Scott Sauls on Recovering the Lost Art of Encouragement

Scott Sauls is senior pastor of Christ Presbyterian Church in Nashville, Tennessee, and is the author of several books including his latest, Irresistible Faith. He also writes weekly at

In their book, unChristian, my friends Gabe Lyons and Dave Kinnaman wrote a sobering commentary on Christianity’s decline in the West due to departure from the biblical vision to engage a secular world with grace and love. Similarly, Philip Yancey wrote in What’s So Amazing about Grace:

“When I ask people, ‘What is a Christian?’ they don’t usually respond with words like love, compassion, grace; usually they describe a person who’s anti-something. Jesus was not primarily known for what he was against. He was known for serving people who had needs, feeding people who were hungry, and giving water to the thirsty. If we [Christians] were known primarily for that, then we could cut through so many divisions…Christians often have a bad reputation. People think of Christians as uptight and judgmental. Odd, I thought, that [our version of Christianity] has come to convey the opposite of God’s intent, as it’s lived out through us.”

Somehow, in a sincere effort to “speak the truth,” we can lose our way. How easy it is to forget that truth, in order to be true in the truest sense, must be spoken in love.

Jesus affirmed some and critiqued others. But it might surprise us to see who Jesus affirmed and who He critiqued.

Consider Peter. Even though Peter was hot-headed, fell asleep when Jesus asked him to pray, and betrayed Jesus at His darkest hour, Jesus called Him “the Rock” because Peter’s confession of Jesus as Messiah was the rock on which He would build His church.

Jesus reached out to the morally compromised Samaritan woman at the well (John 4). He invited a crook to be one of His disciples (Matthew 9). He praised the promiscuous woman who anointed him at Simon’s house with extravagant—and very unorthodox—expressions of love (Luke 7). He regularly ate with sinners, prostitutes, and tax collectors. He hung out with lepers and women and little children, all of whom were at the bottom of the social pecking order. Jesus, the author of all truth, beauty, and goodness, was quick to affirm, embrace, and keep company with the most unlikely people.

The only people Jesus seemed to chastise were pious religious people who were quite sure of themselves—priests, Levites, Bible scholars, as well as committed pray-ers, money givers, and churchgoers. Wherever there was self-congratulating and superiority, Jesus was unimpressed. He gave no applause to those known for bravado. He critiqued them sharply and often; told them they were not children of Abraham but children of the devil; called them blind guides who don’t practice what they preach, narcissists who honor themselves instead of God, hypocrites who neglect justice and mercy and shed innocent blood, and whose devotion was a self-indulgent show.

And yet, their self-praise reflected not only a prideful root but a needy one. Their posture of needing praise so deeply that they felt compelled to muster up praise for themselves wasn’t just off-putting and offensive. It was also very sad.

Comedian Tom Arnold once confessed in an interview about his book, How I Lost Five Pounds in Six Years, that most entertainers are in show business because they are broken people, looking for affirmation:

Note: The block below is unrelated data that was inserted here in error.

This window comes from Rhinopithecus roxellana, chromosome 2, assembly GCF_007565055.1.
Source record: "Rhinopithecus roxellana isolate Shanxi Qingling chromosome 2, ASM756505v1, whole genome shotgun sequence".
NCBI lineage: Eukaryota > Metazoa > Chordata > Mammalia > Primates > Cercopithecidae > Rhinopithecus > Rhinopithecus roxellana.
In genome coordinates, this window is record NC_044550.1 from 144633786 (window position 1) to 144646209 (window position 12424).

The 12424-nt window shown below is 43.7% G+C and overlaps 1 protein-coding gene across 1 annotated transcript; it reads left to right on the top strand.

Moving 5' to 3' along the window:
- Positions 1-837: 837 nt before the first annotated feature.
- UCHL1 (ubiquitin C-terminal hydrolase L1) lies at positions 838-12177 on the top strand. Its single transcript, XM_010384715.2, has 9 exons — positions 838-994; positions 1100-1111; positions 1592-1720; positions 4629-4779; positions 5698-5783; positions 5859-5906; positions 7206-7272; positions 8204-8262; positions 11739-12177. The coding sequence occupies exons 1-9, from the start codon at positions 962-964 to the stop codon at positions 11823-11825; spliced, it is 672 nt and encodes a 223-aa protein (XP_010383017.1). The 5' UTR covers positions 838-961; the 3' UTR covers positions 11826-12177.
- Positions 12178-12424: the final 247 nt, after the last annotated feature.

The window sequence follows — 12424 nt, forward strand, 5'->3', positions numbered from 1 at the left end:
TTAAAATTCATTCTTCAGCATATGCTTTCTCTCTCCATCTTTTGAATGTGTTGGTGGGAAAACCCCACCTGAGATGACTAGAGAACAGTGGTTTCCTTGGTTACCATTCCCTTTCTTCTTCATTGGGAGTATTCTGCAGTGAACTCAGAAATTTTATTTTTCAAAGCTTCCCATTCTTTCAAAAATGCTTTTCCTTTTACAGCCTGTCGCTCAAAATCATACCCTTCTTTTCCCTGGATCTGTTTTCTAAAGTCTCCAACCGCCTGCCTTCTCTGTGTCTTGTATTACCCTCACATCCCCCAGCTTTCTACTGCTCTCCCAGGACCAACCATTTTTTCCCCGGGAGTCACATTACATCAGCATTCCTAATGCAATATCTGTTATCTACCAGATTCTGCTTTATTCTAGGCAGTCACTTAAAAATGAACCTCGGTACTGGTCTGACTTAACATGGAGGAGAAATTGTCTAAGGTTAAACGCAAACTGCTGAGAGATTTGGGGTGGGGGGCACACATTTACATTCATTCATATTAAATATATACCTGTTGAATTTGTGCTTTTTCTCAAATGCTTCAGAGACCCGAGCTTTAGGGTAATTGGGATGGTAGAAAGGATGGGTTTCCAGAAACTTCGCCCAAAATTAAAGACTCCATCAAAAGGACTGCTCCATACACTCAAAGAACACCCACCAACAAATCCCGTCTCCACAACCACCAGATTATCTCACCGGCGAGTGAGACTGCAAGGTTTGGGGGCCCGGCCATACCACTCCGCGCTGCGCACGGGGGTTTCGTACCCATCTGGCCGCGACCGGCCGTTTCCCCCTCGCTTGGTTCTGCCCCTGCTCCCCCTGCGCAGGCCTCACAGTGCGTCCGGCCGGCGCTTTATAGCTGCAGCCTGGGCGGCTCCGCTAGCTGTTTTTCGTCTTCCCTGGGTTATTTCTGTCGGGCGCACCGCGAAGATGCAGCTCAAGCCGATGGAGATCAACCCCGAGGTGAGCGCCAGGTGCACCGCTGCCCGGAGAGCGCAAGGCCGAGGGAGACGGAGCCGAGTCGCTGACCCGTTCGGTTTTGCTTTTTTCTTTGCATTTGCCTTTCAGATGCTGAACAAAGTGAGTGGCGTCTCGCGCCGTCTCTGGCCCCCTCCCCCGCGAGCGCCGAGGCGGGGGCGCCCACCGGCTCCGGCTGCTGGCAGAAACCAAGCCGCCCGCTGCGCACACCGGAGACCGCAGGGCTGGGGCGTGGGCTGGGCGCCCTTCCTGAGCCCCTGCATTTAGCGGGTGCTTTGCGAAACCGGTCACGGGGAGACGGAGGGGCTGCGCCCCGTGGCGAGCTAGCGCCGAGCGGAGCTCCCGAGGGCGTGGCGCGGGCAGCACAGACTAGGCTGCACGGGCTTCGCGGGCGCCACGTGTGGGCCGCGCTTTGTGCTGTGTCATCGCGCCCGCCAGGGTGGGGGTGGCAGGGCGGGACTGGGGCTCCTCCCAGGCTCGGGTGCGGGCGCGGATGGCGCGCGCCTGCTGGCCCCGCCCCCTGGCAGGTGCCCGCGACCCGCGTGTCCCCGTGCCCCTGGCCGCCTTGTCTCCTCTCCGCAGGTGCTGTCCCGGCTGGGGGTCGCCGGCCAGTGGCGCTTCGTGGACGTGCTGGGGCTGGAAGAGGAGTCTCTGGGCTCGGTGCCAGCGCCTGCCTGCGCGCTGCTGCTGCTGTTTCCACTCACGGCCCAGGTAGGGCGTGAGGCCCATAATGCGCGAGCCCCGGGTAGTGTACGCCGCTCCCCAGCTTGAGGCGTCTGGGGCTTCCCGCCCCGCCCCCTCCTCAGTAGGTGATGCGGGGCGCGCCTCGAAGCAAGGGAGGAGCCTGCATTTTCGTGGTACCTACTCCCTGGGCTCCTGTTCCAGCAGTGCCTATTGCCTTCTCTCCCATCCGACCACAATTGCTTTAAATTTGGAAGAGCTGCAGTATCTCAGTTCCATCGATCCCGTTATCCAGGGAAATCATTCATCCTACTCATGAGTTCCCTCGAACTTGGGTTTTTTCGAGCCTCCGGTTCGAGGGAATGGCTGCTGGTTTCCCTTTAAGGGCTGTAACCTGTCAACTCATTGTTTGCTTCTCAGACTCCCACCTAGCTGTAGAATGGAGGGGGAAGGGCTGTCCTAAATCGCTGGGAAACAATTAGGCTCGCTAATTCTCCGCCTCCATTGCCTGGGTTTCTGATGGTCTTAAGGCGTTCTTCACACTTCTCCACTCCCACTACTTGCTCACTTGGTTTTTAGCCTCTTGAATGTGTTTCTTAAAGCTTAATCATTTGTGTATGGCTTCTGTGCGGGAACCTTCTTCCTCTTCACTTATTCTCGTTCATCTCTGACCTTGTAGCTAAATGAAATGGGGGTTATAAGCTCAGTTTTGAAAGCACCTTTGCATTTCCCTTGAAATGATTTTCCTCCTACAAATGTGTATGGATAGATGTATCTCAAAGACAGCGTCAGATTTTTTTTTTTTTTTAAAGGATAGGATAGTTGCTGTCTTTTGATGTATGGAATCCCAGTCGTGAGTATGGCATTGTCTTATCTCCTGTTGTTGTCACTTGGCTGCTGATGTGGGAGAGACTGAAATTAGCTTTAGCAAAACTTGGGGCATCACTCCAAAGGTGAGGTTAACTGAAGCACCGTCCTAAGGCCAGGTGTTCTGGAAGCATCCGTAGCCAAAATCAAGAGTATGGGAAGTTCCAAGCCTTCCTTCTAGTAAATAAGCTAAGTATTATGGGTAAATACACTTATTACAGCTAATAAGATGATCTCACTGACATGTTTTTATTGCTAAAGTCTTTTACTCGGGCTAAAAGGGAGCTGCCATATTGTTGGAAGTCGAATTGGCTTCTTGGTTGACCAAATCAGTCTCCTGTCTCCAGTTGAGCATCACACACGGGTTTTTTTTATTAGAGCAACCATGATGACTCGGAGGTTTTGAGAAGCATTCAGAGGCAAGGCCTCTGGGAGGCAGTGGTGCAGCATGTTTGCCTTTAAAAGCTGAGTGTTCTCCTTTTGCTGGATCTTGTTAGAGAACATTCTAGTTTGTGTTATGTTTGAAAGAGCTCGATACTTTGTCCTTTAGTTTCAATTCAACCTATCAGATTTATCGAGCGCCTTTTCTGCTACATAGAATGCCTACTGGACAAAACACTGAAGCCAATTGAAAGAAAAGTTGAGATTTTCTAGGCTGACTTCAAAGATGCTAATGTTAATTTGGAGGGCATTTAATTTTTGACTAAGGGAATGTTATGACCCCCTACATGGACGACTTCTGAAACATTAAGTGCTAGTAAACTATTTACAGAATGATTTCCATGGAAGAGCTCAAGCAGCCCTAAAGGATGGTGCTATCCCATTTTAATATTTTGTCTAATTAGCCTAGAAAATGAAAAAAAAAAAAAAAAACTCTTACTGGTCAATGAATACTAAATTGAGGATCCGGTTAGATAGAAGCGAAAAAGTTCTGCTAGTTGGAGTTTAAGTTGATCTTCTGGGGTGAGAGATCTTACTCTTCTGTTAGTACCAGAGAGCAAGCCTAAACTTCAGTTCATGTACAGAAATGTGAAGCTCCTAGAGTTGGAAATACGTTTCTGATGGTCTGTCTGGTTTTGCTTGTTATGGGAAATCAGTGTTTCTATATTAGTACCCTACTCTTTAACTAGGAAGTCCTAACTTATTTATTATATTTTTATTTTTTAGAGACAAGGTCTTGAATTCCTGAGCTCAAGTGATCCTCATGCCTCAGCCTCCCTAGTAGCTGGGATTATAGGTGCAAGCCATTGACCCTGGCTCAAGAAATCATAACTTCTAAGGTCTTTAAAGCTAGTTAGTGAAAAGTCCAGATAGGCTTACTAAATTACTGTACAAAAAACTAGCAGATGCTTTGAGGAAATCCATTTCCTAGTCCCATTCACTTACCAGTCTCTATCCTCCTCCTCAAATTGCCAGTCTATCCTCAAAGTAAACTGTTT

“The reason I wrote this book is because I wanted something out there so people would tell me they liked me. It’s the reason behind almost everything I do.”

Tom Arnold is not alone. Who can’t identify with a craving for affirmation?

Some call this neediness. Others call it the image of a God whose nature invites not only people, but rocks and trees and skies and seas, to praise Him. The chief end of everyone and everything, we are told, is to glorify God and enjoy Him forever. We have been designed to be a reflection of Him. This means that receptivity to and desire for praise is deeply ingrained in us. In other words, it is natural.

Demanding recognition and praise is neither good nor healthy.

Desiring it is both good and healthy.

This is why the gospel, the truth that we have been given all the affirmation we will ever need in Christ, is such good news.

This longing for affirmation makes sense. Both existentially real and biblically true, it is the reason we Christians should be the most affirming people in the world. Rather than rushing to find fault, we should proactively seek opportunities to, as Tim Keller calls it, “catch others doing good” and to encourage (literally, put courage into) others.

Jesus certainly understood this, and so must we.

“But,” a Christian may ask, “Doesn’t critique play some sort of role in the life of a believer?” Shouldn’t Christians speak truth and warn people about sin and judgment? Shouldn’t Christians shine as light in dark places, call people to repent and believe, and go into the world and teach people to obey everything that Jesus commanded? Shouldn’t we expect that as we do these things, there will be people who oppose us and who say, like Gandhi once did, “I do not like your Christians?”

Yes, in some instances we should. Even when done in love, speaking the truth, shining as light in darkness, and taking up a cross to follow Jesus will draw certain forms of opposition. But if people are going to resist and reject us, let’s at least make sure that they are the same kinds of people who resisted and rejected Jesus.

Smug religious people wanted to throw him off a cliff.

People with special needs, little children, women, as well as sexually damaged people, crooks, charlatans, prodigals and addicts couldn’t get enough of him.

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Source: Church Leaders